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Learning Targets  Understand the requirements for all product options.  Learn about each product type: exhibits, media documentaries, websites and performances.

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Presentation on theme: "Learning Targets  Understand the requirements for all product options.  Learn about each product type: exhibits, media documentaries, websites and performances."— Presentation transcript:

1 Learning Targets  Understand the requirements for all product options.  Learn about each product type: exhibits, media documentaries, websites and performances.  Evaluate each product type for its positives and drawbacks.  Choose the product type that is best for your subject and you!

2  Causes or background  What happened (important facts/ actions)  Explanation of the connection to the theme (thesis)  Effects & impacts (topic’s legacy)  Quotes (pulled from primary sources - like newspapers, oral histories, & interviews)  Pictures or visuals ALL PROJECTS INCLUDE:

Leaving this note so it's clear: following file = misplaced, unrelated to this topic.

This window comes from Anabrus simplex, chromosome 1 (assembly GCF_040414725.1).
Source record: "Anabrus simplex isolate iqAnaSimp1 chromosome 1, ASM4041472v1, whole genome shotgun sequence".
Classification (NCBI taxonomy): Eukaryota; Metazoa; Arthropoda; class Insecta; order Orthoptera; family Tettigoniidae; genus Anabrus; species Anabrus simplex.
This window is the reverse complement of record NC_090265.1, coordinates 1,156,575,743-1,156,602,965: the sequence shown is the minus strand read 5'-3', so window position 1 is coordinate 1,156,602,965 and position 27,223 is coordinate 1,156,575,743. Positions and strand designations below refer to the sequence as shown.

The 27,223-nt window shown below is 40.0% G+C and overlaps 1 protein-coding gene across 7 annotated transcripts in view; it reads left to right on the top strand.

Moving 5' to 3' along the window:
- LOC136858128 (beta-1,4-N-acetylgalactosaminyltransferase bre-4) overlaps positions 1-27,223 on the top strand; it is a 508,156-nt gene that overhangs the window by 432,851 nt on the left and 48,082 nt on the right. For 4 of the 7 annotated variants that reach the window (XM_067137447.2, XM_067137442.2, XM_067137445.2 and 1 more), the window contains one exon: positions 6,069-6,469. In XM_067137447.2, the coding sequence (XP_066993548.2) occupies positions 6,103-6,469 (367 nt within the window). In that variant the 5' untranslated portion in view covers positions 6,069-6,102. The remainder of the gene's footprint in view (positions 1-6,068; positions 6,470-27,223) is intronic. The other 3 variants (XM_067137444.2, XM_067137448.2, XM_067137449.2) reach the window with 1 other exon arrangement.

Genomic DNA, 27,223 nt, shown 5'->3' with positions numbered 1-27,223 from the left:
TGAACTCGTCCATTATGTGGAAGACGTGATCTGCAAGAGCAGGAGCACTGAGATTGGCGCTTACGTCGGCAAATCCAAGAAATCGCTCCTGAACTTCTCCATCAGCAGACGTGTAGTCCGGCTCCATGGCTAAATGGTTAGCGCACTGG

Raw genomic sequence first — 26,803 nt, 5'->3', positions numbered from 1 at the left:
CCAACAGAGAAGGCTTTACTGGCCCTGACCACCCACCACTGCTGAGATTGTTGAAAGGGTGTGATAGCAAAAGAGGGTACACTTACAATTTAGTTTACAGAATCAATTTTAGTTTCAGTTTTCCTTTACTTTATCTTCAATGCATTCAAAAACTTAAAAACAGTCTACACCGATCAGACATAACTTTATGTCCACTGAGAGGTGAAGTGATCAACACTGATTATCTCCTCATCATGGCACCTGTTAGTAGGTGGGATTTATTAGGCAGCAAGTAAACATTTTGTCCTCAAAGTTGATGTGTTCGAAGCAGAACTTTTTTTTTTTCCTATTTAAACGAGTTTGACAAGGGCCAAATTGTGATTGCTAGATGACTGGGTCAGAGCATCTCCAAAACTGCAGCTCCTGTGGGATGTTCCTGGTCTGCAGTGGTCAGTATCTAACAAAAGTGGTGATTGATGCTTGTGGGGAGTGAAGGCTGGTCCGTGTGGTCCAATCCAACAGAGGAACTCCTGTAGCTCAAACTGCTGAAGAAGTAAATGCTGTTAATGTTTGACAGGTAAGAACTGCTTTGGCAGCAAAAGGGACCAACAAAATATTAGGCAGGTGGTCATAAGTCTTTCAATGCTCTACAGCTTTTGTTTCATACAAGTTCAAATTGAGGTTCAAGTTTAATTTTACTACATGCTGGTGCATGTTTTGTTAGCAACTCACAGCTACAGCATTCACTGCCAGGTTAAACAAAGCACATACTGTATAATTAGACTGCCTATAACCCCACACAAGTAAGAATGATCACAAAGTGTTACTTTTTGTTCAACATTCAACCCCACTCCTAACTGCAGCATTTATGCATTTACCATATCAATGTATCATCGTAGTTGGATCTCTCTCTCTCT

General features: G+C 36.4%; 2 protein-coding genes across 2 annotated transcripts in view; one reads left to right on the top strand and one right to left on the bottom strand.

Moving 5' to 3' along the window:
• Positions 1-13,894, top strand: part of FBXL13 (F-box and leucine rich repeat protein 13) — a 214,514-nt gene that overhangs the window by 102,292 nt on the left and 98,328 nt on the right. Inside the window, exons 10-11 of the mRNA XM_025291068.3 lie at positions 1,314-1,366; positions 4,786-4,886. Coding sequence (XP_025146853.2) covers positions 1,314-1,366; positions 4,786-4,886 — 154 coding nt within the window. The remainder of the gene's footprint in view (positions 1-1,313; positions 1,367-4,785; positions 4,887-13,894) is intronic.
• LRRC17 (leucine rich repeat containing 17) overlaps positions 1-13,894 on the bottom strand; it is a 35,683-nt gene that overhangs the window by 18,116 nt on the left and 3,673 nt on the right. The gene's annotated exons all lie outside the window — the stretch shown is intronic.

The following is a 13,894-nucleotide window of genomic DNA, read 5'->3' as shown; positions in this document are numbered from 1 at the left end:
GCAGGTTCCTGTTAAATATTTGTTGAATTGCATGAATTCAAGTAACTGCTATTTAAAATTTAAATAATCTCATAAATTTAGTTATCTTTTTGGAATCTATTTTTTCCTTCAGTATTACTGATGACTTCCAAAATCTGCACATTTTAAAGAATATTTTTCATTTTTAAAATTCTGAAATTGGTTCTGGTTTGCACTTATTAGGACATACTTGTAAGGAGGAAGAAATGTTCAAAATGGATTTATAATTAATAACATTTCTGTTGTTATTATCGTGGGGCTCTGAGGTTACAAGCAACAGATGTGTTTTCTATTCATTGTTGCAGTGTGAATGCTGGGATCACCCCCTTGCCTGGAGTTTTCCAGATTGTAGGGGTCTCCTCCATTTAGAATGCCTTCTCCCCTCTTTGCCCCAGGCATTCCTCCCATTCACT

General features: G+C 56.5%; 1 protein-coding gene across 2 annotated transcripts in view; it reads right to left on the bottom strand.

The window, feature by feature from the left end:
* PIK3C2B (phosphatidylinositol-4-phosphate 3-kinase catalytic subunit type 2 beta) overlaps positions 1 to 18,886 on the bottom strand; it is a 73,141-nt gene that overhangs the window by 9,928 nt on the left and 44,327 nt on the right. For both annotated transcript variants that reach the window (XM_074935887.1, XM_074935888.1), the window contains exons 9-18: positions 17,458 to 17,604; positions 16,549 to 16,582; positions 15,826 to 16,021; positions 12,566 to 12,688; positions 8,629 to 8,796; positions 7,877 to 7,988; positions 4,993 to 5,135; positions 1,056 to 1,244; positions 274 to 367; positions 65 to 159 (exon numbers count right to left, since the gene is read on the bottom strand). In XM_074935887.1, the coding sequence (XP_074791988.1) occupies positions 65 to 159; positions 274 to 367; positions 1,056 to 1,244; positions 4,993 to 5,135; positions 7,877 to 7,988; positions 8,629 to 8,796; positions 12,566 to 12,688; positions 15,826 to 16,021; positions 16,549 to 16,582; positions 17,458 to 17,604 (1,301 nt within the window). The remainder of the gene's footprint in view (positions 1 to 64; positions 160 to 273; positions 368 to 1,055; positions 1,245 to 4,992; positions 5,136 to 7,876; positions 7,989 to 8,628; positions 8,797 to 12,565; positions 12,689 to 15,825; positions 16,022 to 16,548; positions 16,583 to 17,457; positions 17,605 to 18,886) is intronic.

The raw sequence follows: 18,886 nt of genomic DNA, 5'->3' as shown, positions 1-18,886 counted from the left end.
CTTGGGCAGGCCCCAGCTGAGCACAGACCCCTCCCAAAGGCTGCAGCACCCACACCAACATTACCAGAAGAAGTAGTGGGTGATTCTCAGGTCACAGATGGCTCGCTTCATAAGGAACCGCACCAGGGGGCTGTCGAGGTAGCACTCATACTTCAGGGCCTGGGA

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5  Websites MUST be made through NHD’s web builder (Weebly)  Websites should be simple and informative. Focus on CONTENT rather than on website “extras”  Websites will NOT be able to be publicly viewed on the internet GENERAL INFORMATION

6 1. Home page (includes thesis) 2. Background 3. Build-Up 4. Main Information (Heart of Story) 5. Short term impact 6. Long Term Effects 7. Process Paper 8. Annotated Bibliography WEBSITE DESIGN- EIGHT PAGES IN WEBSITE

7 WEBSITE DESIGN  Organized by pages  Logical order and easy to navigate  All additions (photographs, slide shows, audio or video clips, etc.) add to the website